02 May 2019

Listening to Others

Listening to Others

Listening is complementary to speaking. When we speak we try to convey information to others and when we listen to others we concern ourselves with what others are trying to tell us.

Listening itself is an intentional act to perceive what information people are trying to convey to us. Hearing is about sound perception, but does not convey meaning or at least is not supposed to convey meaning. Thus, listening is about an intentional act to perceive information carrying sound we can convert to meaning. We can safely say that sound becomes information when we decode the meaning associated with the sound.

In our context listening is about what other people want to convey to us: but this need not be language type exchange. People might use various forms of means to convey meaning: ambulance sirens, chimes of the ice cream vans, the ding dong of a lift, a child crying and so on. Indeed one of the most important features is context: without a common context between “speaker” and listener there won’t be any meaning.

So what are the issues for us when it comes to listening to others? One of the main issues is the ability of the speaker to convey the intended information to others. When we want to communicate with others we want them to act on our message, but this cannot happen without conveying the right information.

Indeed this is one of the drawbacks of language; sometimes the efficiency of language is limited to those who understand that language, something akin to code breakers. And of course, language can also be an issue for those whose command of a language is very limited. Nuances and subtle meanings can easily be lost in the absence of an adequate command of a language.

These language issues are not only relevant for non native speakers of a language but also within native speakers, especially in professional contexts. Maybe the language might be the same, for example English, but meaning of words or expressions might change from country to country. The danger here is that the listener might misinterpret certain language acts or maybe misunderstands completely what is being conveyed.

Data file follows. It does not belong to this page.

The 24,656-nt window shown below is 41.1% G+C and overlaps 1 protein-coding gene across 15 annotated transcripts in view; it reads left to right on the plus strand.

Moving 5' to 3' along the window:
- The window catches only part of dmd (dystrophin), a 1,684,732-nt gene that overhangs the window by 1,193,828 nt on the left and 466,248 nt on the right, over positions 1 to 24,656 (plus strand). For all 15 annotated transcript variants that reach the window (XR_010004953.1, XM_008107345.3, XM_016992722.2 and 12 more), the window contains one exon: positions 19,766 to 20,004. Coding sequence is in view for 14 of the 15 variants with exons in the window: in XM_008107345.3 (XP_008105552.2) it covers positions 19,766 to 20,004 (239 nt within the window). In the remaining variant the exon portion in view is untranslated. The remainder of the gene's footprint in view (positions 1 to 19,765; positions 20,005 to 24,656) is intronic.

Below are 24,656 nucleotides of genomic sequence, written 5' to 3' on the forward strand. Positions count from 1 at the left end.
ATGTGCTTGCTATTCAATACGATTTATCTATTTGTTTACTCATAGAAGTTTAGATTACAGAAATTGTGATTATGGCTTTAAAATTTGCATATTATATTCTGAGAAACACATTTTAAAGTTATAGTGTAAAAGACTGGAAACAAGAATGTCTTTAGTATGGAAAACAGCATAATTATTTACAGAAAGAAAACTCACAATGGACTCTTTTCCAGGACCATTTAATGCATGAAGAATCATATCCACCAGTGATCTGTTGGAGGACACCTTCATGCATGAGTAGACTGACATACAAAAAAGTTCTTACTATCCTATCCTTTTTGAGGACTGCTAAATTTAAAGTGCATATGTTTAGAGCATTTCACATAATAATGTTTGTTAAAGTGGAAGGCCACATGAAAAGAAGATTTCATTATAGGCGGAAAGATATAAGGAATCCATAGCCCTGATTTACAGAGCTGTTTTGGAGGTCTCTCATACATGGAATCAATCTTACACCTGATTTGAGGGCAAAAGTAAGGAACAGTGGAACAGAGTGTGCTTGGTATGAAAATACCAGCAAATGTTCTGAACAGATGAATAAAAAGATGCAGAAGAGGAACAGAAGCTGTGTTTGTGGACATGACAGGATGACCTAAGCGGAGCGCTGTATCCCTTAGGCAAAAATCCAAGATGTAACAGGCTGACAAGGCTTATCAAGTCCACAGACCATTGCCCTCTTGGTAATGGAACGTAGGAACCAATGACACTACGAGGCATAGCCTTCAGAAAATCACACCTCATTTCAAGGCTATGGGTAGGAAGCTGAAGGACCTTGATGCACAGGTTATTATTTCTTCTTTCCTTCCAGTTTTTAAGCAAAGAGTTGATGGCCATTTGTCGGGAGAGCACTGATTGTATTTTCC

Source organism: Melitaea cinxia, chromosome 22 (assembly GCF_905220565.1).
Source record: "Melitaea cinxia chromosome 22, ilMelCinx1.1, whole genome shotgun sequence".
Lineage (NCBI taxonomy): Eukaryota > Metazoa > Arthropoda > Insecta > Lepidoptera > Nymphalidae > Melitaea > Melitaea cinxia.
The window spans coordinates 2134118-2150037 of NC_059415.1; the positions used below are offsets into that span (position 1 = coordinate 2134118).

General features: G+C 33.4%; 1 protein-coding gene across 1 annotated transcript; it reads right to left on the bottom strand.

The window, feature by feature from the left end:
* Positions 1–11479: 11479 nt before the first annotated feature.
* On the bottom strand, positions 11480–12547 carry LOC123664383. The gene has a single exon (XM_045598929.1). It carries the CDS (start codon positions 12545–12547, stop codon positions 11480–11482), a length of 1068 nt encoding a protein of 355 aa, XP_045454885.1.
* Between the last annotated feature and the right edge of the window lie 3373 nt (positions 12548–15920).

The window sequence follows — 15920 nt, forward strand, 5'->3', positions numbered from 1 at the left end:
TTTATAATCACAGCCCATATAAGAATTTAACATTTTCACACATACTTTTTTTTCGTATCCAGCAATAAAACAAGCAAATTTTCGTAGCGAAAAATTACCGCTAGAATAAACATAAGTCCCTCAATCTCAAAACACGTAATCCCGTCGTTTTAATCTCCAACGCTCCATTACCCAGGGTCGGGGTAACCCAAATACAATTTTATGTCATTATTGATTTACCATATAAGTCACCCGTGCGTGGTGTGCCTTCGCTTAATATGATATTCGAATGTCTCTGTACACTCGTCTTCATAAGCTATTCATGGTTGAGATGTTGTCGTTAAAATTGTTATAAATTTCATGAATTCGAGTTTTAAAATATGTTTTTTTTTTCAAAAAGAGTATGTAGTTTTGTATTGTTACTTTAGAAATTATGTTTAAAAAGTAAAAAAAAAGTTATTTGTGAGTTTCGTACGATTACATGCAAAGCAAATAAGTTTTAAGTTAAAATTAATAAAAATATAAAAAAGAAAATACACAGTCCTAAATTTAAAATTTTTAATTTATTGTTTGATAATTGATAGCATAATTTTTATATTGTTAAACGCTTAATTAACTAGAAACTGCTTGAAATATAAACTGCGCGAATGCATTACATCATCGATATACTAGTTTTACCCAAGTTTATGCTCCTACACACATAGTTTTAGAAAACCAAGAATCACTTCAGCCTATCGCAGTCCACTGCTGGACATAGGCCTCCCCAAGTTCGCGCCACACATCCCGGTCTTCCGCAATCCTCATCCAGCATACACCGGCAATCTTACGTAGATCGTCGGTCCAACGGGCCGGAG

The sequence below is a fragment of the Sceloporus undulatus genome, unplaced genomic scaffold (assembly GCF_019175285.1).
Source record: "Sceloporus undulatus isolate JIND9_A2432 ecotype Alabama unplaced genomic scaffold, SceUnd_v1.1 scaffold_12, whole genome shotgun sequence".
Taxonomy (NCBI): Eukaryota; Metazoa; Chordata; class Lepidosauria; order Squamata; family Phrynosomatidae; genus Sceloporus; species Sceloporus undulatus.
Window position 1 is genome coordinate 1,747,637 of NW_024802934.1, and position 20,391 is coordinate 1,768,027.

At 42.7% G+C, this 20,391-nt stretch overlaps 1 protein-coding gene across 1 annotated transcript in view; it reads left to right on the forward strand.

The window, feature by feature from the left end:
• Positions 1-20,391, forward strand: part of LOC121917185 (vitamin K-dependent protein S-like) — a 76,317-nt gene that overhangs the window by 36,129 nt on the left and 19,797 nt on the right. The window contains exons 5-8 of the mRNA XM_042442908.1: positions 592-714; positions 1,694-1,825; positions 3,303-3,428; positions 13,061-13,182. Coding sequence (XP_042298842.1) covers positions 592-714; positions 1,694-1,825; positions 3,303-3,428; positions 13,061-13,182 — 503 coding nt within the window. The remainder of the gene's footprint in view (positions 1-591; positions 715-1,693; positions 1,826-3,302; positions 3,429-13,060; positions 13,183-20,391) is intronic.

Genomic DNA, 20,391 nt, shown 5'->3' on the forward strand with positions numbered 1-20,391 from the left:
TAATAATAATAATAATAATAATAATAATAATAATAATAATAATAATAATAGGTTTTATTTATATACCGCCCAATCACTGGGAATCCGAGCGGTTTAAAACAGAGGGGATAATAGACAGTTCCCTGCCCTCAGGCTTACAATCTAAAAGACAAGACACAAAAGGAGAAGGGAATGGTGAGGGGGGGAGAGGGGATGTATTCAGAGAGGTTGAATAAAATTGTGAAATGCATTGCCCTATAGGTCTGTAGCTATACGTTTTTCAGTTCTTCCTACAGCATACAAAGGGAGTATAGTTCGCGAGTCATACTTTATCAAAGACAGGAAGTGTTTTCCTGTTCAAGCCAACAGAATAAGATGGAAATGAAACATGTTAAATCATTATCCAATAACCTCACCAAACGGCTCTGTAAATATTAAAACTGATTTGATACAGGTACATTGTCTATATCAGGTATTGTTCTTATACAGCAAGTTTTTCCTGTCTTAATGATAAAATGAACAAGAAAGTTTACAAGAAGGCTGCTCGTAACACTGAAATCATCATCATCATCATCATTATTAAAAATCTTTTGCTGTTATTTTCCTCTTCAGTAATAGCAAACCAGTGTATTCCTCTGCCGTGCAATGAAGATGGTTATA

Whether people are speaking or listening to each other there is always an element of emotional engagement among them. Emotions are good motivators for people to do something for example listen to someone speak. Good speakers make people listen to them, for example by using emotive language, use pauses and gestures in the correct places.

One sure criterion that makes us listen to others is when they say something of great interest or importance to us. An example is when there is an unexpected announcement on the metro. New information is always interesting for us; which probably explains why students of a second language find learning the language difficult. They are subjected to the same stale and old information that is simply not interesting and certainly not relevant.

In effect, intelligent listening means not interrupting others while others are speaking. Apart from being impolite, interrupting others means that we are not listening but reacting to words. Too much interrupting others might even backfire and turn people against us.  The other effect of interrupting others means that we deprive ourselves of useful information others are willing or unwittingly prepared to share with us.

Best Lawrence

Ruel has sent us the link to his essay "Listening to Others" by Ruel

And this is the link to my essay:
Listening to Others by Lawrence

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